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Shale 2.0, characterized by a potent combination: eager and liquid capital markets funding hundreds of experienced (now-lean) small to midsize companies that can respond to modest upticks in price with a velocity unseen in oil markets in eons — all using shale technology that is shockingly better than before and poised to keep improving.

This year sees the U.S. not only filling storage tanks to the brim but also exporting more than a million barrels of crude oil a day. Exports are at the highest level in American history, twice the previous crude export peak in 1958. The U.S. is exporting more oil than five of the Organization of the Petroleum Exporting Countries’ 13 members.

The stress test that brought this about began two years ago, when Saudi Arabia decided it would try to tame American shale oil and gas production. The technology of hydraulic fracturing, which began to emerge barely over a decade ago, led to the fastest and largest increase in hydrocarbon production in history.

Oil prices started to collapse in 2014 because American shale businesses oversupplied markets. The Saudis responded by increasing production, which drove prices even lower. Their theory was that this would wreak havoc on small and midsize petroleum upstarts in states from Texas and Oklahoma to Pennsylvania and North Dakota.

The fall from the $120-a-barrel stratosphere to under $30 did take a toll on producers everywhere. Businesses reduced investments and staffing, and many went bankrupt. It also deprived OPEC member states — and Russia, it bears noting — of hundreds of billions of dollars in revenues, forcing them to tap sovereign-wealth funds and cut domestic budgets.

Something else happened. Little noticed outside the petroleum cognoscenti, shale technologies kept getting better. The productivity — output per shale drilling rig — has been rising by more than 20% a year. That means every 3½ years the average rig produces twice as much oil or gas.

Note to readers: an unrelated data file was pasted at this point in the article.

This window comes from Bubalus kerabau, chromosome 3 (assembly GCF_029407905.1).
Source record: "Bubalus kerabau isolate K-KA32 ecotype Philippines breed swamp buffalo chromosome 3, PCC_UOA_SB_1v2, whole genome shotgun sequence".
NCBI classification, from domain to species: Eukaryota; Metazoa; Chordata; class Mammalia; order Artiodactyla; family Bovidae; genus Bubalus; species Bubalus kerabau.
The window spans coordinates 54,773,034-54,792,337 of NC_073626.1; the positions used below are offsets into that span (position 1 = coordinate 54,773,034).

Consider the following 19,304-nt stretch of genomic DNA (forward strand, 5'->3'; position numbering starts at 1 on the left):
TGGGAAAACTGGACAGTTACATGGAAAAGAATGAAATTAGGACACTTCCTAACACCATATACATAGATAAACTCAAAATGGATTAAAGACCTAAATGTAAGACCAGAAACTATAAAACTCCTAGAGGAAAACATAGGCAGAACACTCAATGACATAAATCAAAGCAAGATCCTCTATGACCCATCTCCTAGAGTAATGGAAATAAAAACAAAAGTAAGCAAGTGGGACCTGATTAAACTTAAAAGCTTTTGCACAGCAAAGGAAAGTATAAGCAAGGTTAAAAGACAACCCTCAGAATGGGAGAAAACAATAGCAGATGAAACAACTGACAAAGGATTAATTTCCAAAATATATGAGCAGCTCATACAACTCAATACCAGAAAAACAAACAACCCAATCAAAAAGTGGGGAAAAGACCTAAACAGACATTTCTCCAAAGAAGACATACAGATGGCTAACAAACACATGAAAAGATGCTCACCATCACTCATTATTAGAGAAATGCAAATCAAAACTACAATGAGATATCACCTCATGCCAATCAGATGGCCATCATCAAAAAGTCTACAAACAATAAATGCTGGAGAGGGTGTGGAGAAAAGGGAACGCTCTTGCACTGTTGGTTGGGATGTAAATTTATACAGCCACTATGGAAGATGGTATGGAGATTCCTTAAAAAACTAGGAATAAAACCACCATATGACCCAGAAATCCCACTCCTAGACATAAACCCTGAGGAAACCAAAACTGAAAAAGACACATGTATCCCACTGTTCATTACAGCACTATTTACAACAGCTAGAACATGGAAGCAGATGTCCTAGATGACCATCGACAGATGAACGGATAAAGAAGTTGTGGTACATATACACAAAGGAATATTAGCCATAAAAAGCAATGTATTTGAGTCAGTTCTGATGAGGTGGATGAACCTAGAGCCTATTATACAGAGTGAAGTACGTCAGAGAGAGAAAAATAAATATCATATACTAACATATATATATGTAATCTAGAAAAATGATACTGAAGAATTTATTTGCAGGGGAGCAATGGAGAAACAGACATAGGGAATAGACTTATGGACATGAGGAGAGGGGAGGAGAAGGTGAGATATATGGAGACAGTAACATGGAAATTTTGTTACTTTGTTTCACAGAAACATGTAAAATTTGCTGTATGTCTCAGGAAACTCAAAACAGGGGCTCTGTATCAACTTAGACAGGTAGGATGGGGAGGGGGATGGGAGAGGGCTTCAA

software tools and techniques will now start to invade the shale domain, one of the least-computerized industrial sectors. “The cloud” will be just as much of an economic accelerant for shale as it has been for other complex and distributed industries.

Established tech companies such as Microsoft, IBM, Teradata and Splunk see the opportunity. The digital oilfield is also the animating logic of the huge merger of oil services giant Baker Hughes with General Electric’s “industrial internet” and oil-and-gas business. Even more portentous, a new ecosystem of tech startups is chasing the prize of unlocking value in petabytes of untapped shale data.

Venture capitalists like to talk about “unmet needs” in “big markets.” Oil is the world’s biggest market in a traded commodity, and America’s shale market went from near zero to $150 billion in a decade, largely without help from software.

For the Saudis and other oil oligarchs, the worrisome feature of Shale 2.0 is that software enhances the most remarkable feature of shale production: velocity. The thousands of small to midsize shale operators and investors make rapid individual decisions, each involving a tiny fraction of capital per decision compared with the supermajors. This fluid, chaotic, very American entrepreneurial environment operates in private markets, largely on private land, and can expand or pull back with a volume and velocity unseen in oil markets in a century.

This is fantastic. You can be happy about it, or you can join with the lunatics over at HuffPo who prove Chesterton correct day after day.

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